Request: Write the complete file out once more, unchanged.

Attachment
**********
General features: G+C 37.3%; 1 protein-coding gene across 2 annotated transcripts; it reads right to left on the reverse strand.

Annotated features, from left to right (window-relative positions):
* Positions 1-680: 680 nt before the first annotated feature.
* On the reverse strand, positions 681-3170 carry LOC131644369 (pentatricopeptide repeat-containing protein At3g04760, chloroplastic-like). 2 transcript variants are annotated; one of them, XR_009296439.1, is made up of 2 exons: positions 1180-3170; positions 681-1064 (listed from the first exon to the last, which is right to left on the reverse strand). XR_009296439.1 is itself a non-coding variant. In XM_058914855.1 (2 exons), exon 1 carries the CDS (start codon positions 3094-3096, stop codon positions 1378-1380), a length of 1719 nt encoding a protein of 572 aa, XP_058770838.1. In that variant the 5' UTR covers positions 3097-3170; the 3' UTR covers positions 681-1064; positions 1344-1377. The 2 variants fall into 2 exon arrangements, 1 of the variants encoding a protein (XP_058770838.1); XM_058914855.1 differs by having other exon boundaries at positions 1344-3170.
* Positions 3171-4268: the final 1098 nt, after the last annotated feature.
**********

General features: G+C 37.3%; 1 protein-coding gene across 2 annotated transcripts; it reads right to left on the reverse strand.

Annotated features, from left to right (window-relative positions):
* Positions 1-680: 680 nt before the first annotated feature.
* On the reverse strand, positions 681-3170 carry LOC131644369 (pentatricopeptide repeat-containing protein At3g04760, chloroplastic-like). 2 transcript variants are annotated; one of them, XR_009296439.1, is made up of 2 exons: positions 1180-3170; positions 681-1064 (listed from the first exon to the last, which is right to left on the reverse strand). XR_009296439.1 is itself a non-coding variant. In XM_058914855.1 (2 exons), exon 1 carries the CDS (start codon positions 3094-3096, stop codon positions 1378-1380), a length of 1719 nt encoding a protein of 572 aa, XP_058770838.1. In that variant the 5' UTR covers positions 3097-3170; the 3' UTR covers positions 681-1064; positions 1344-1377. The 2 variants fall into 2 exon arrangements, 1 of the variants encoding a protein (XP_058770838.1); XM_058914855.1 differs by having other exon boundaries at positions 1344-3170.
* Positions 3171-4268: the final 1098 nt, after the last annotated feature.